This aerial photograph of Mitrou shows how the islet is divided between olive groves and grain fields. The dazzling white outline is created by the rocky beach. The islet is a mound built up by layers of human occupation. The sides of the islet eroded by the sea show a well-preserved succession of layers dating to all periods of the Bronze Age.
Mitrou’s estimated surface area (3.6 ha.) is larger than that of the Mycenaean citadels of Tiryns (2.2 ha.) and Athens (2.5 ha.), and only slightly smaller than the great citadel of Mycenae (3.8 ha.).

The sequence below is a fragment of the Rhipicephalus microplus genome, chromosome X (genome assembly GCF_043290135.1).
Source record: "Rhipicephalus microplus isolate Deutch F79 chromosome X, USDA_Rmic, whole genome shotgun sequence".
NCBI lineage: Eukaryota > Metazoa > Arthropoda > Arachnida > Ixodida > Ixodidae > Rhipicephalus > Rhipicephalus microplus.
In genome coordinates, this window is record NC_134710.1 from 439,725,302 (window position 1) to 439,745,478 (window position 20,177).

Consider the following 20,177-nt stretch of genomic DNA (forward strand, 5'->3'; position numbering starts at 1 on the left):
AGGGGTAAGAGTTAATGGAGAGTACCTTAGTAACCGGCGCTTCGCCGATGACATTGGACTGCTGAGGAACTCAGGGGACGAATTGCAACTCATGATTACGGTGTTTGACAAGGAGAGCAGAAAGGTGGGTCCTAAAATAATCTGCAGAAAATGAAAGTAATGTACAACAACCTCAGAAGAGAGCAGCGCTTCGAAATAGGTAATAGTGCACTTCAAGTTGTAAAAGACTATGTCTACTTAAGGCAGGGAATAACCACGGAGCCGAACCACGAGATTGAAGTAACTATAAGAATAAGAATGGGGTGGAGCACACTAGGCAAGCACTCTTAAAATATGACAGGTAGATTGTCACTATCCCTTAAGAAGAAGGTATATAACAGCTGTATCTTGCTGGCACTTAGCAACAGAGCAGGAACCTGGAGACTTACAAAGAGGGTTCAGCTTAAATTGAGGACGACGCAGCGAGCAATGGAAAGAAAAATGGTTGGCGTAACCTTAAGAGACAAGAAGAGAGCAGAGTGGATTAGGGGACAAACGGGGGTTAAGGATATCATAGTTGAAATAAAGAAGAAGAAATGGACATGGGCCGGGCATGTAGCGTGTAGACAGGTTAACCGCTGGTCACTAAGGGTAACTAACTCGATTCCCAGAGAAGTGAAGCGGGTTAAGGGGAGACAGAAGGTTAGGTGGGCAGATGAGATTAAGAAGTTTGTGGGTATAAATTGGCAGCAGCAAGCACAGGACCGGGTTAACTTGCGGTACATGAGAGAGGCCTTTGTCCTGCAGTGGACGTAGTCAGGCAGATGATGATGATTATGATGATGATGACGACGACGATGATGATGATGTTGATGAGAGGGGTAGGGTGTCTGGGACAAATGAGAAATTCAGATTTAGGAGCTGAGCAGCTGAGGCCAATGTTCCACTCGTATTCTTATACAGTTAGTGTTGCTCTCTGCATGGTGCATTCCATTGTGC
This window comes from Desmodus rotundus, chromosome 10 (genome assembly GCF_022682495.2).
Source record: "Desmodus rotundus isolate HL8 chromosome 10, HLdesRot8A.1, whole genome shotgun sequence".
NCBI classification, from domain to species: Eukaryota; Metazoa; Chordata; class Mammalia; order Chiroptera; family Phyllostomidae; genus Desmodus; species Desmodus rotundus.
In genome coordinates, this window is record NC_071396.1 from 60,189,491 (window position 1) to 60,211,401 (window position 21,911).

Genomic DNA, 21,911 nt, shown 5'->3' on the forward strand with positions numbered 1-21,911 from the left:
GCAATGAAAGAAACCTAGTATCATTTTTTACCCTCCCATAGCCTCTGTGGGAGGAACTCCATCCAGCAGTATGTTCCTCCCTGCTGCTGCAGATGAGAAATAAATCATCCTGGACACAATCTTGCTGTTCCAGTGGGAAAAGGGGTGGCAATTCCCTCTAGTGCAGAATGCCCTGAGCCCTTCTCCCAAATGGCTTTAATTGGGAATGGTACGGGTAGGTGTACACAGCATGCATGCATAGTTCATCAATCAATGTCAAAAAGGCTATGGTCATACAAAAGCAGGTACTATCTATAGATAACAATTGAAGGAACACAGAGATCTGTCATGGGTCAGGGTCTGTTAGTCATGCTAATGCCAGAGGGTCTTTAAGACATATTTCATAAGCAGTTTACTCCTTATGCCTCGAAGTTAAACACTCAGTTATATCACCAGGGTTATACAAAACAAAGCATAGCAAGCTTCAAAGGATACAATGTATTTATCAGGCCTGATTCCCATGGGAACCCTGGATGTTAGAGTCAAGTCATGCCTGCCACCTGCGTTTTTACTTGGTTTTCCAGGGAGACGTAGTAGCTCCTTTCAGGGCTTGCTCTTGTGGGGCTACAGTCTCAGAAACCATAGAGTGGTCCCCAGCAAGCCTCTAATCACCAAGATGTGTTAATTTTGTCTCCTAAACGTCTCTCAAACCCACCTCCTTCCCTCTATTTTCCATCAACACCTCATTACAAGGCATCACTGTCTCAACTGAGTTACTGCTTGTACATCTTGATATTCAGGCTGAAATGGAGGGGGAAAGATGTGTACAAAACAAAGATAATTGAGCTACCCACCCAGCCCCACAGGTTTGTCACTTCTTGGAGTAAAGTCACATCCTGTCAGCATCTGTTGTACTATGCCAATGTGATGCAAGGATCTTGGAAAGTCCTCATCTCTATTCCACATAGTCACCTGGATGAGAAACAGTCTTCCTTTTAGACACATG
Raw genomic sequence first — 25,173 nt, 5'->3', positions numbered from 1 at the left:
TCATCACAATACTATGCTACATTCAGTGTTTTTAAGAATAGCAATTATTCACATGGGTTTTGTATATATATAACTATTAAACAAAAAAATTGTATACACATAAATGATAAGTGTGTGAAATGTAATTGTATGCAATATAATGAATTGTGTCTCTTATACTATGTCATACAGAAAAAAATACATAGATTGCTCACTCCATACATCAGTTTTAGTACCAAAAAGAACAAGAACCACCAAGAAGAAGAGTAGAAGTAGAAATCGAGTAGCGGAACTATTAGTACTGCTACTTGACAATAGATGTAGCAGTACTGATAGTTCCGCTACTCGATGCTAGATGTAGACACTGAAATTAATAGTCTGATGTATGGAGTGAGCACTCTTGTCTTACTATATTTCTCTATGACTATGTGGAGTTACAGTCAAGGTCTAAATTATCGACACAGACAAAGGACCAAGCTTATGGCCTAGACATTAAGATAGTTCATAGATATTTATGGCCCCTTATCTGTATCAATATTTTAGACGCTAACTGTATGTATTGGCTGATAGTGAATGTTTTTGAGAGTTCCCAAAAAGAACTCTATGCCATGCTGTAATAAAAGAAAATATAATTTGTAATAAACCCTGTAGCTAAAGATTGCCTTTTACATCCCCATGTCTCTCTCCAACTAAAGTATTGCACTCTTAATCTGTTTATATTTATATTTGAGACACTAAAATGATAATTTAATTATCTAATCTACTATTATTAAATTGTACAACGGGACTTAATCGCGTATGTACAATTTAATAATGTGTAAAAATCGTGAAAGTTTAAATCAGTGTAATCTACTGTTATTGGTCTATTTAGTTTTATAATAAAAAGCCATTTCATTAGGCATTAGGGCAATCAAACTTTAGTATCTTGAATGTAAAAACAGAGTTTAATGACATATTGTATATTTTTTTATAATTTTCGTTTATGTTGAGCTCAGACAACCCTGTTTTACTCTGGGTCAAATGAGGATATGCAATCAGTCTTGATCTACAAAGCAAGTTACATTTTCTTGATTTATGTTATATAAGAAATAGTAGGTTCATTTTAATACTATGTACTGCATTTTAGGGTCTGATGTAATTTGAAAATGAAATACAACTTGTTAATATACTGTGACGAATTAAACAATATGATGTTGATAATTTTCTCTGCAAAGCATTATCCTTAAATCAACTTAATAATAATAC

The islet measures about 330 m. (north-south) by 180 m. (east-west). Its upper surface is relatively flat. The highest point, about 12 m. above sea level, is at the north end and the islet slopes gently down toward the south. Sea level was several meters lower in antiquity than at present and the site was probably originally a low hill some distance from the sea.